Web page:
was not a RICH company. In fact, it was a struggling company
with about three dozen truly talented, soulful individuals that collectively
didn't earn as much cash in ten years as Michael Jackson earns on one 10 day
Until Isaac's "Hot Buttered Soul" album, STAX never
actually had a genuine smash record.
STAX didn't start out with
huge funding and a roomful of investors.
BIG money was never in soul music. Rock artists of the 60s, such as
the Rolling Stones, the Beatles, etc. were big, BIG money acts.
Very, very few black artists in that era could even hope to approach that level
of record sales. Some Motown artists, for example, the Supremes, could
sell a lot of records, but never approached the sales level of white rock
and roll. These facts speak for themselves.
statements don't in any way reflect on or diminish the greatness of STAX, and
everyone connected to it.
STAX was THE GREATEST, and it
should be obvious how much I love STAX.
Instead, this story should shed
some light on the realities that existed back then.
as we consider various aspects of STAX, our perspective comes from right now,
In the 1960s, nobody at STAX had the vaguest notion that the
popularity of STAX music would increase to today's proportions.
more STAX music has sold in the last 15 years, than when the company was in
How could anyone know? If an artist wasn't selling a lot
of records, that artist was probably doomed - he would likely be dropped from
And today, many of these obscure records are in tremendous
Try and remember these two words: "who knew?"
interpretation of the STAX magic is not based on real time.
time, there were some major problems - the greatest being restricted funds
available, and that fact affected everything.
Let's Do It
Ourselves - Let's Build A Record Company
the very early days, STAX wasn't much different than a record company that YOU
could start in YOUR garage, right now, today.
Using that as an
example, let's do just that! There are only three basic
in your early thirties
your friends, musicians, singers, and writers, are either in their teens or
in this scenario has cut a hit record - yet
going to start a new record company with your own label, and build
your own studio to cut hit records in!
You have fifteen good
friends - musicians, singers, and writers, and all of them have unlimited faith
in this idea. Real, total commitment.
go out and buy whatever you could afford - recorders, microphones, amplifiers,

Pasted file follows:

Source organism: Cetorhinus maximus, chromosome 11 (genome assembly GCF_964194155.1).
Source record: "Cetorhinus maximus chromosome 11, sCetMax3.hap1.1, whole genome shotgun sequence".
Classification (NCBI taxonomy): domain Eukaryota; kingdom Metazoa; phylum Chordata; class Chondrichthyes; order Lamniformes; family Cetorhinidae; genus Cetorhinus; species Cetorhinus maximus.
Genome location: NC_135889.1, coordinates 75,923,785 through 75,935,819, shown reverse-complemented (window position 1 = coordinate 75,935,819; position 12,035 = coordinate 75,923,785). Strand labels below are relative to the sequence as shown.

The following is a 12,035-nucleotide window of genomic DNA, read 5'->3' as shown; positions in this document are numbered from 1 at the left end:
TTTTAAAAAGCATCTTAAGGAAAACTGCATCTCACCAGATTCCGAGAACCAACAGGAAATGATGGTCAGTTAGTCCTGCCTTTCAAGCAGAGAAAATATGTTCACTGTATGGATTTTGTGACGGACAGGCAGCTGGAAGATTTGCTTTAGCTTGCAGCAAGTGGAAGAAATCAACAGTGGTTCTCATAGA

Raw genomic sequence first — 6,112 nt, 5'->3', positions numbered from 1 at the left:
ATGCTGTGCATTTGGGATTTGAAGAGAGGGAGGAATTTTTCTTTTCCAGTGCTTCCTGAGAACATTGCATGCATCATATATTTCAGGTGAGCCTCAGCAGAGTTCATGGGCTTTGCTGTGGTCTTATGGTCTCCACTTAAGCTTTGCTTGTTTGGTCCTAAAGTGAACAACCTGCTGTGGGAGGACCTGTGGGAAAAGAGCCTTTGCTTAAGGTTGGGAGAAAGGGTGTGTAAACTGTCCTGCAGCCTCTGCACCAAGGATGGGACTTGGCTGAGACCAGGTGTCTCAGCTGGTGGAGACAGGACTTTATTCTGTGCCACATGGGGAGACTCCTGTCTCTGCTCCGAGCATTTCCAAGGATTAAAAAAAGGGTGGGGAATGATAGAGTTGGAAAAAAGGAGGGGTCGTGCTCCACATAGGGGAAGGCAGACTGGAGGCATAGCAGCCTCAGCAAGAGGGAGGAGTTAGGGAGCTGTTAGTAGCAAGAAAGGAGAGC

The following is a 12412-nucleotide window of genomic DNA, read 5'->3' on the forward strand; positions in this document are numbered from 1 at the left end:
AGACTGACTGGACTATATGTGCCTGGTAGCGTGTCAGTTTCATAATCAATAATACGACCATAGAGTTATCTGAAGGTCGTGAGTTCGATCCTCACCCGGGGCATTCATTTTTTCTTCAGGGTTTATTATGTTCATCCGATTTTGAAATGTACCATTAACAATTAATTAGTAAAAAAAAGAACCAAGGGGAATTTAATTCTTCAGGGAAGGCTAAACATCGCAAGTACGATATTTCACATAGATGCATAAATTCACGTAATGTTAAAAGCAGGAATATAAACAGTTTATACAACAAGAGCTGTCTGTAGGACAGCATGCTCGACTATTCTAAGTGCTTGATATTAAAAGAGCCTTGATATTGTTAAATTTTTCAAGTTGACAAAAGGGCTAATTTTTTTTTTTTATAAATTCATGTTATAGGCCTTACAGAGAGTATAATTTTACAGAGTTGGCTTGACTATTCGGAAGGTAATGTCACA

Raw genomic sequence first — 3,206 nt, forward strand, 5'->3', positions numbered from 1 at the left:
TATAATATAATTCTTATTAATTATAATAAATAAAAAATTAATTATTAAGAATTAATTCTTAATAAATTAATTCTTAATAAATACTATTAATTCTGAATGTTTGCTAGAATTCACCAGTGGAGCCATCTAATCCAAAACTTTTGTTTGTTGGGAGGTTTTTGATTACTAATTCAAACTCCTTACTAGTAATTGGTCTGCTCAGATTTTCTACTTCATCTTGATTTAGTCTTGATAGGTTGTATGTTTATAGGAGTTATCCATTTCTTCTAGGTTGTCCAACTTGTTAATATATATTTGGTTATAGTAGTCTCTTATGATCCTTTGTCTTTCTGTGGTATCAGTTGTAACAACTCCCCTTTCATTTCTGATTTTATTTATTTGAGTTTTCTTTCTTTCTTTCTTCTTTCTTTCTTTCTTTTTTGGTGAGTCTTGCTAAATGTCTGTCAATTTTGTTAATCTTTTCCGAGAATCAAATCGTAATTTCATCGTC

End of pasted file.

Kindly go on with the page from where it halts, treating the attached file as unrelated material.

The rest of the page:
speakers. You'd borrow what you couldn't buy.
Your friends or family
might contribute, a few hundred here, a couple thousand there. Your
musician friends would bring whatever they happened to own, some of which might
be high quality equipment, probably most of it not very high quality. In
any case, the musical equipment (amplifiers, drums, etc.) would either have to
be constantly moved in and out of the studio whenever the players needed it, or
it would have to be "spare" equipment that they didn't need for their
Realistically, there aren't very many "spare" grand
pianos or Hammond organs around.
You've borrowed and scraped together what
you need to get started. You've talked to a lot of other guys, visited a
lot of studios, and you know you can record good, quality tracks.
You've learned a lot about maintaining a publishing company, so you start one
for your writers. It's almost all paperwork, so basically, all you need is
a typewriter in the beginning.
you've actually recorded a few tracks in the garage, and learned how to get the
most out of the equipment you have, it's apparent that you need a larger
building to do this. In getting this far, you realize you could do
so much better, if only you had this or that piece of equipment, or better
microphones, or a better mixer.
But first, you really need a large enough
space to work in - a place where you can work late into the night if
There's a vacant movie theater not too far away, so you rent it for
$100.00 a month. It's large enough to have several studios someday, plus
dozens of offices. That can come later, right now, all you need is
a studio and a control room. But it's going to need some construction work
inside - walls, partitions, some sound baffling, electrical work, lights, and so
on. So you borrow some more money and get started. Since you have
barely enough money to do the construction and electrical improvements, you